England ist es gelungen, sich irgendwie zu sichern. Im Verhältnis zu anderswo hat man sich einen bescheidenen Wohlstand durch Abschottung zum Rest der Welt erhalten.

Doch die Gesellsc
When non-genre authors write genre fiction (in this case cli-fi, sci-fi or future history genre), they never seen willing to flesh out the details, leaving the reader having to make it up in their head.

I wanted to know more about the political situation, I wanted to know more about the climate change impacts on the world of The Wall. I wanted to know more about The Captain's experience as an Other, and to know more about the people in Britain who wanted Others to be treated better.

Instead, all I
Chris Haak
Feb 02, 2019 rated it liked it
I like this novel a lot when it comes to its themes. It's a novel warning about how climate change can change the world in an awful way. People have built a wall around an unnamed country (referring to the UK, but also the US) to protect it from the sea and its rising level. But the wall is also meant to protect the country from Others who want to enter (migrants). Both very topical.

The characters are interesting and well developed, the plot is exciting and it's definitely well written. The o
Ellie Beadle
Jan 27, 2019 rated it really liked it
Shelves: 2019
Haven't read anything like this in ages and it was super good- really recommend and so well written.. a quick one too. Listened on audio narrated by Will Poulter who is a fab narrator big rate, nice voice.
Scott Nicoll
Feb 08, 2019 rated it really liked it
Shelves: 2019
Jan 15, 2019 rated it really liked it
Shelves: fiction
In the near future an island has built a concrete wall around its coastline to prevent *The Others* from landing on the island. This story is told through the voice of Joseph Kavanagh, a new Defender who must spend 2 years on The Wall in year-round frigid weather protecting his section of the wall. You see, every man and woman must fulfill their duty being Defenders from the Others. The Others are helpless souls who are surviving the best they can in boats, rafts etc. Defenders and Others came a ...more
Jan-willem De vries
Jan 27, 2019 rated it it was amazing
If it is only one book you read in 2019, read The Wall. Lanchester expertly lifts the veil of an eerily plausible future that might unfold if we don’t unfuck the planet and keep building walls to keep out others. It shows not only the desolateness of such a world, but also how familial and societal bonds will break down if one generation screws up the future of the next. It will keep you at the edge of your seat and fill you with a will to fight to keep our world vital and out societies open.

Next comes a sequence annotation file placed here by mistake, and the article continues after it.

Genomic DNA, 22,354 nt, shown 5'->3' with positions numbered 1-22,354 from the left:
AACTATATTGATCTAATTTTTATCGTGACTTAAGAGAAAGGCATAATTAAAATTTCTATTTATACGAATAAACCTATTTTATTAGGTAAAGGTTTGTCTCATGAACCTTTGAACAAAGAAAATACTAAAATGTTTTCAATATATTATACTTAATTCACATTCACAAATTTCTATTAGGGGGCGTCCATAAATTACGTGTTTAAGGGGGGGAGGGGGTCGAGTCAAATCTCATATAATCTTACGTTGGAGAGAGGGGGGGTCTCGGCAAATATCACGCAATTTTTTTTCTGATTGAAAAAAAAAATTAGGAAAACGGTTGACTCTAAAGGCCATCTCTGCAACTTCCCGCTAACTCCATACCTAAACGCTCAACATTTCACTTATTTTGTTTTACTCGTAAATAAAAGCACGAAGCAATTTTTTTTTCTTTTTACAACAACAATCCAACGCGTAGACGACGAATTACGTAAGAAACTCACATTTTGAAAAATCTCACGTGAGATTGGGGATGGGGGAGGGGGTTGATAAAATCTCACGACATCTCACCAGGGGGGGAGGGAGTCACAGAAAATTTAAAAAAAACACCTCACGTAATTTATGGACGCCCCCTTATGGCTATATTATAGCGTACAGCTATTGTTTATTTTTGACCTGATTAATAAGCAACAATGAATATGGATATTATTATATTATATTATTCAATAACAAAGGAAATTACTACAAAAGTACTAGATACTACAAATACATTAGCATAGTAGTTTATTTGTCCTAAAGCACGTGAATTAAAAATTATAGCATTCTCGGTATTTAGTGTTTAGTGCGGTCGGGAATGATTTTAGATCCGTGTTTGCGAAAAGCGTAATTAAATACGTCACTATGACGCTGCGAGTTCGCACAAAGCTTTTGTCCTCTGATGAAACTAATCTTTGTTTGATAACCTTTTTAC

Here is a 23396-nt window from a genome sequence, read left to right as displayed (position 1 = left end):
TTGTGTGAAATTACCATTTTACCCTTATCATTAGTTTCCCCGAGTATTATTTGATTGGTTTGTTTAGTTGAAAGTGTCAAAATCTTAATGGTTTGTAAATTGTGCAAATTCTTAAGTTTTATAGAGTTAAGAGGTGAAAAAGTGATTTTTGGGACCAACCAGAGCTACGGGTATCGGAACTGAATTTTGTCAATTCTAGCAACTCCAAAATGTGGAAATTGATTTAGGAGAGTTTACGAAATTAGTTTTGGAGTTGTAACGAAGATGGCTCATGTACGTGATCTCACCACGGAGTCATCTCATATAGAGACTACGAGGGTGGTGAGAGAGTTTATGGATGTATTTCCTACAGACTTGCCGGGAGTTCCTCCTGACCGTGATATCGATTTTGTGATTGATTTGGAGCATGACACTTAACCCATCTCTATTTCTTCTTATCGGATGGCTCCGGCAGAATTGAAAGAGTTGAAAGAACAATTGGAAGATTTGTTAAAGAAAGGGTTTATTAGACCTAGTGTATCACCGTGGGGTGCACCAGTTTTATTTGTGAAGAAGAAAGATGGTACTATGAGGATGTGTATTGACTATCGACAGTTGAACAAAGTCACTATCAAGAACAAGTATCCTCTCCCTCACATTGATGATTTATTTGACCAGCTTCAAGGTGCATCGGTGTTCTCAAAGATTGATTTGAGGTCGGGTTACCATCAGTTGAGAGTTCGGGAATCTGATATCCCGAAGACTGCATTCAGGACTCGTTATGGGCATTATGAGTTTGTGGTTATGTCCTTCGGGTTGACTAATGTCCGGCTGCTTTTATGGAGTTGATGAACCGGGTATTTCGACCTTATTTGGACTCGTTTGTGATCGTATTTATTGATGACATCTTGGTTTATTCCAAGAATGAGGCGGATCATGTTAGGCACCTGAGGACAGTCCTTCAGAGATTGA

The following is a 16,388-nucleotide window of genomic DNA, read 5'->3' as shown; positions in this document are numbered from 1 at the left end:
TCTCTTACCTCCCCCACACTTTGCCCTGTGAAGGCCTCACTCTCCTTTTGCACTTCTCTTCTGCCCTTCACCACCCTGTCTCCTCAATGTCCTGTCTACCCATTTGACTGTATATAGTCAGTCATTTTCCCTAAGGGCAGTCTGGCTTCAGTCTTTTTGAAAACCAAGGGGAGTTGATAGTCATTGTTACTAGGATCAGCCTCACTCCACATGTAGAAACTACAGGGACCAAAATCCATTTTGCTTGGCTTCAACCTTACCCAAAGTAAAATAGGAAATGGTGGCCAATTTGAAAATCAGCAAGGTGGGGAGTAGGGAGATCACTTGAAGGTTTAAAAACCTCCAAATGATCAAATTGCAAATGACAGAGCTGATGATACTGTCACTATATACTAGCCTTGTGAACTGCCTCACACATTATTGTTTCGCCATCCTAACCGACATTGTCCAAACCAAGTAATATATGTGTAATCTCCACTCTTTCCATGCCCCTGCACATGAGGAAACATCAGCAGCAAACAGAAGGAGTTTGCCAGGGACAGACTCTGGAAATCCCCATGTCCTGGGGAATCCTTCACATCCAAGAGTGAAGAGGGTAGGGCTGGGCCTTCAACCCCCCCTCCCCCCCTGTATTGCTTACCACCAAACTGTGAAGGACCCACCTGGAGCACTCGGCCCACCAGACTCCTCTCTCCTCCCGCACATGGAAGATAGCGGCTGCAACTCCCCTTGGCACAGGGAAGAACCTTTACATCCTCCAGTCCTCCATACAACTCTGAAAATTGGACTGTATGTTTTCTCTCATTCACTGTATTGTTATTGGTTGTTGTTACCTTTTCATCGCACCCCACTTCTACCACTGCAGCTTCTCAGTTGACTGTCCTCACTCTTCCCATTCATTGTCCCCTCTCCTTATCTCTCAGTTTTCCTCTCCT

Stacy Kingsley
Dec 20, 2018 rated it liked it
The Wall has an interesting concept behind it but it lacks in development.

The Wall by John Lanchester is about a young man named Joseph Kavanaugh who is set out to work on... the Wall. Most people have few options for this dystopian future, and since Kavanaugh wears glasses he feels that his options are limited. The world is a dim and very cold place, and the wall seems to be protecting an island surrounded by water due to climate change. While on the wall the job of the "defenders" is to keep
Von Beust
Feb 13, 2019 rated it it was amazing  ·  review of another edition
Joseph „Yeti“ Kavanagh muss seinen Wehrdienst auf der Mauer ableisten: Zwei Jahre wird er in der Kälte oben auf der Mauer stehen, die Großbritannien rundum an allen Küsten umgibt, um das Land vor „den Anderen“ zu schützen, die von außerhalb eindringen wollen. Großbritannien (das erstmals auf S. 176 benannt wird) ist zu einer Festung geworden, weil – wie man nach und nach erfährt – die Meeresspiegel angestiegen sind, das Klima sich abgekühlt hat und der Wohlstand auf der Welt noch ungleicher vert ...more
miss.mesmerized mesmerized
Zwei Jahre Dienst hat er vor sich, zwei Mal 365 Tage Ödnis und Verzicht, die Joseph Kavanagh wie alle anderen auch hinter sich bringen muss. Es geht nicht anders, sie müssen die Mauer beschützen, dafür sorgen, dass die Anderen nicht hereinkommen und ihr Land überrennen. Das ist der Preis des großen Wandels. Der Anfang ist hart, doch bald schon gewöhnt er sich an den Dienst und die damit verbundenen verlässlichen Routinen. Ein steter Wechsel von Wachen und Ruhen, nur durch Übungseinheiten unterbr ...more
Feb 10, 2019 rated it really liked it  ·  review of another edition